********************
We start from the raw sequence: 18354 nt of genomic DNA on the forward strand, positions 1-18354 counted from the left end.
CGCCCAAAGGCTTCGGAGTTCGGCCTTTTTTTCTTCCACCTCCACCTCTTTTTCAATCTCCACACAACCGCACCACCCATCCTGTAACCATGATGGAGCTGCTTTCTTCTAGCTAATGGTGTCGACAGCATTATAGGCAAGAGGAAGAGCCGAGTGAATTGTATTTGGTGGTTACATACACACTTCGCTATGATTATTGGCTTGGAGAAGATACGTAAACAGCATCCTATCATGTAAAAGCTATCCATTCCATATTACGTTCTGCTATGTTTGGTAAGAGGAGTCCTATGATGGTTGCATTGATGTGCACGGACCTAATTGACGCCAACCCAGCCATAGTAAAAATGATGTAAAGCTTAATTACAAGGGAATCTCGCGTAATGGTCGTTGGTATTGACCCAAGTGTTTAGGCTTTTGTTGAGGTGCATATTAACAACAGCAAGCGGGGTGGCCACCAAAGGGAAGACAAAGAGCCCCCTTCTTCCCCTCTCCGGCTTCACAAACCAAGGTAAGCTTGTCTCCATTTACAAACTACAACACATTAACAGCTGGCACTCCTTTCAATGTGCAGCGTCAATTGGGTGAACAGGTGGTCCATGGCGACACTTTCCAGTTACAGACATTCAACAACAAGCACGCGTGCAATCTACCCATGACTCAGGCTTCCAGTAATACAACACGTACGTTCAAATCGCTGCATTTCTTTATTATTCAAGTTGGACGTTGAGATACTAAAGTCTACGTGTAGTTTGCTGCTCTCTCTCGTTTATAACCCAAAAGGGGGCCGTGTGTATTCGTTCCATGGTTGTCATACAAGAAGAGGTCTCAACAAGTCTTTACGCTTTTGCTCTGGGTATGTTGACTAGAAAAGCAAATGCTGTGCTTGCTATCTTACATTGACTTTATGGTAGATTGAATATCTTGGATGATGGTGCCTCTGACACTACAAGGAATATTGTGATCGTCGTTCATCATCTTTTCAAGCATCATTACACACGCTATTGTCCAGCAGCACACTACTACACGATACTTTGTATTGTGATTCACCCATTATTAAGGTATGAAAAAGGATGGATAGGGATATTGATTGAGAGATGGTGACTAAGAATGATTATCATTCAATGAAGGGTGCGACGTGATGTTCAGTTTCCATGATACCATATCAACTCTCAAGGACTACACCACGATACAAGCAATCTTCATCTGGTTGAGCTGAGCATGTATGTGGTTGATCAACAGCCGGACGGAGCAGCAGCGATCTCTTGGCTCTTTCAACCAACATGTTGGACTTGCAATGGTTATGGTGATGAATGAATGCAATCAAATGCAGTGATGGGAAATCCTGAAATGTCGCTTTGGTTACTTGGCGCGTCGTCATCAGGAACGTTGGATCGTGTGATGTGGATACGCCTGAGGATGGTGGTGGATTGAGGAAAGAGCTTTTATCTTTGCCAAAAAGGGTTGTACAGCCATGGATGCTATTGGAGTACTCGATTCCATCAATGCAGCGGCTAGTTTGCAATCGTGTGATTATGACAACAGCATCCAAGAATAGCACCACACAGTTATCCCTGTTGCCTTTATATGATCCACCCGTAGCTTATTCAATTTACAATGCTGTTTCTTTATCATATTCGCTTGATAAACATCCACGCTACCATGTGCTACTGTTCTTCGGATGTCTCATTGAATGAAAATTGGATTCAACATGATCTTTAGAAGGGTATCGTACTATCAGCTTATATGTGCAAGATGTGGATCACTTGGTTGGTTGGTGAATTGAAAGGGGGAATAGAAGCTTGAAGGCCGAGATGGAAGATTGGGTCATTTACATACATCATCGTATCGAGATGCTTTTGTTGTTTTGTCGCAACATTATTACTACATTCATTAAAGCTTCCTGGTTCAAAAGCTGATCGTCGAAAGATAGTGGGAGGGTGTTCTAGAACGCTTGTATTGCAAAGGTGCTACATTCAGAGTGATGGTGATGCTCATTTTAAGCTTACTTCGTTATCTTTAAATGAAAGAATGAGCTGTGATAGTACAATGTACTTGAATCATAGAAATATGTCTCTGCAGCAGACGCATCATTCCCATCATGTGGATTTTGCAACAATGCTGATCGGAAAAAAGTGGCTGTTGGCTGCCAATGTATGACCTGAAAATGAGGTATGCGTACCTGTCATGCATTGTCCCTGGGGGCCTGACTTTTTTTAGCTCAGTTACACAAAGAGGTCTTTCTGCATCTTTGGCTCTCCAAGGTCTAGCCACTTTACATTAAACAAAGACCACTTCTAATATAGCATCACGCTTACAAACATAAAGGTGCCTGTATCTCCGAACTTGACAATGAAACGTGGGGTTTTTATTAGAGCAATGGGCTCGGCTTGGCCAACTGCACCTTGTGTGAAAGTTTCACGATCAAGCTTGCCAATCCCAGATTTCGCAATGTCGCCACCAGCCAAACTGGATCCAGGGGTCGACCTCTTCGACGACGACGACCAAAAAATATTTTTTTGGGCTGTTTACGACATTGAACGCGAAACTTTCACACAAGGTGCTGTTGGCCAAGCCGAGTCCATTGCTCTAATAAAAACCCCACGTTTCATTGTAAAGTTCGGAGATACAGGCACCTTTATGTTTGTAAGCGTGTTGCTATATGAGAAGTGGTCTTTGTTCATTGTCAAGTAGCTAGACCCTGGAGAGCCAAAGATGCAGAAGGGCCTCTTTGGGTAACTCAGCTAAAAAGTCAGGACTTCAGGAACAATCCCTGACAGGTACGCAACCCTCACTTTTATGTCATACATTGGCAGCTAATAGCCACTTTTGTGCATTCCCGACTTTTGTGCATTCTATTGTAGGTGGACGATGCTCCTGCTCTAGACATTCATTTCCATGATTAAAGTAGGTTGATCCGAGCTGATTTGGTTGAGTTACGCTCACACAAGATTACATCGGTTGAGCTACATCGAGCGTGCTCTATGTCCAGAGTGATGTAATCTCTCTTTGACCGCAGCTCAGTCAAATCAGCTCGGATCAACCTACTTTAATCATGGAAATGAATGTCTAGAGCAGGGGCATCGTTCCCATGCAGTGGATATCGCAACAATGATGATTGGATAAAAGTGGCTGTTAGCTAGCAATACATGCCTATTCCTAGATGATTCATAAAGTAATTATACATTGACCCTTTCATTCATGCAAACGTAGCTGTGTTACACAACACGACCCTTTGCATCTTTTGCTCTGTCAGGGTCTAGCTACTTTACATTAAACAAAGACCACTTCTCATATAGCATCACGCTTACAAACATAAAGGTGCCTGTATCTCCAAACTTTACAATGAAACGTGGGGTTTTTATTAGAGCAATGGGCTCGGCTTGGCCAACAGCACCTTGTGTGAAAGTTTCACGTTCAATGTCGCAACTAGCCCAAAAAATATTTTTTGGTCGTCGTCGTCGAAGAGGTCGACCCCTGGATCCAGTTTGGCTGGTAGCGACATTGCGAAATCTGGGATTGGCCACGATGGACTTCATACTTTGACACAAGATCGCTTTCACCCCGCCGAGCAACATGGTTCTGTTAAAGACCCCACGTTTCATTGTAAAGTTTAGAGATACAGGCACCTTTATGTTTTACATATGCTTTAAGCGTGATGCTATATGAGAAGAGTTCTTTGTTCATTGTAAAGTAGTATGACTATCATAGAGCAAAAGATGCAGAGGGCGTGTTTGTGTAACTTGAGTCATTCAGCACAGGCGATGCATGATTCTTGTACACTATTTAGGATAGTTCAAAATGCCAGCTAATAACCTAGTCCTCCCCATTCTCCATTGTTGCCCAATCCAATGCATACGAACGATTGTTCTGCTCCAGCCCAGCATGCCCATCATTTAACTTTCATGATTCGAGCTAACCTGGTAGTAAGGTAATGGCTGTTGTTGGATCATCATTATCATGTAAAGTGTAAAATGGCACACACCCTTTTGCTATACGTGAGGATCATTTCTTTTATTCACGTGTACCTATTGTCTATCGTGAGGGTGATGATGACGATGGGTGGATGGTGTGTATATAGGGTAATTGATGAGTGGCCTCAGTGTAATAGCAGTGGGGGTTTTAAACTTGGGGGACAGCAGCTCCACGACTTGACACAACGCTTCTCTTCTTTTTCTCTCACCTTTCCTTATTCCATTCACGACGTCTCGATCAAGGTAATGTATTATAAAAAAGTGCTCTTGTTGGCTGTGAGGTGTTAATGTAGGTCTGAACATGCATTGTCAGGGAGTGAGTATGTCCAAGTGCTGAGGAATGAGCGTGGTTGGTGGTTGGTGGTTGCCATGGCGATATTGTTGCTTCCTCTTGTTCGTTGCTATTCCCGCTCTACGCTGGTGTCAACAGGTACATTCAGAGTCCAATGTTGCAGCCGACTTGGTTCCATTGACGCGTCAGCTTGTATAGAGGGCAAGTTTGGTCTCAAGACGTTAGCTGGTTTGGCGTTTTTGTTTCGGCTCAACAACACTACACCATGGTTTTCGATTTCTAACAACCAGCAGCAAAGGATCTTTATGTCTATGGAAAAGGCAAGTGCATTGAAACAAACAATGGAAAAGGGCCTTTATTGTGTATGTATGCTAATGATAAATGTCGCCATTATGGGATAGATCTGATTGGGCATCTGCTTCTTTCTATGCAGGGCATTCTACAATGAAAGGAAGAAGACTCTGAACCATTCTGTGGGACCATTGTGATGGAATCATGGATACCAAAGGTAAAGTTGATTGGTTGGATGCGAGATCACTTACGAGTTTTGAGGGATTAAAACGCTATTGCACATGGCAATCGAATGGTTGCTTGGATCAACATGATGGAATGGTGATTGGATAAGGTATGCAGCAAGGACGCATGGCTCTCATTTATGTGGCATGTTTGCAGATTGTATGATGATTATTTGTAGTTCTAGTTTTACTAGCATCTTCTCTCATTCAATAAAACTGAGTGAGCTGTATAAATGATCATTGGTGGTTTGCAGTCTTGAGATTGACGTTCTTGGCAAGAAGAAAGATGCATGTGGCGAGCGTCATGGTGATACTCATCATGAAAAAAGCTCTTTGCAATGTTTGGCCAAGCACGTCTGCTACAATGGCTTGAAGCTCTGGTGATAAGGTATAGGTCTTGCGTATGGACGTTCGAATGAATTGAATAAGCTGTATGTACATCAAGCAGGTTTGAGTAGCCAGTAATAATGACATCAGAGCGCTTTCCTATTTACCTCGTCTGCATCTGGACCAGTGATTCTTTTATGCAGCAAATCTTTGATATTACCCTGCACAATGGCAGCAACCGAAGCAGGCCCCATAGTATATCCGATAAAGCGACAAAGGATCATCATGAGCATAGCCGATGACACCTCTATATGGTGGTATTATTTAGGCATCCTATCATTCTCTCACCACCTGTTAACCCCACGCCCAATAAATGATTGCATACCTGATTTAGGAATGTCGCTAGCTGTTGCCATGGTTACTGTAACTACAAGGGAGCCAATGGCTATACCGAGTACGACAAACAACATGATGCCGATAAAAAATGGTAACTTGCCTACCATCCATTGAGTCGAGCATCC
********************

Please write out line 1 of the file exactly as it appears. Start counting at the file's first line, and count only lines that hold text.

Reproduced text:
We start from the raw sequence: 18354 nt of genomic DNA on the forward strand, positions 1-18354 counted from the left end.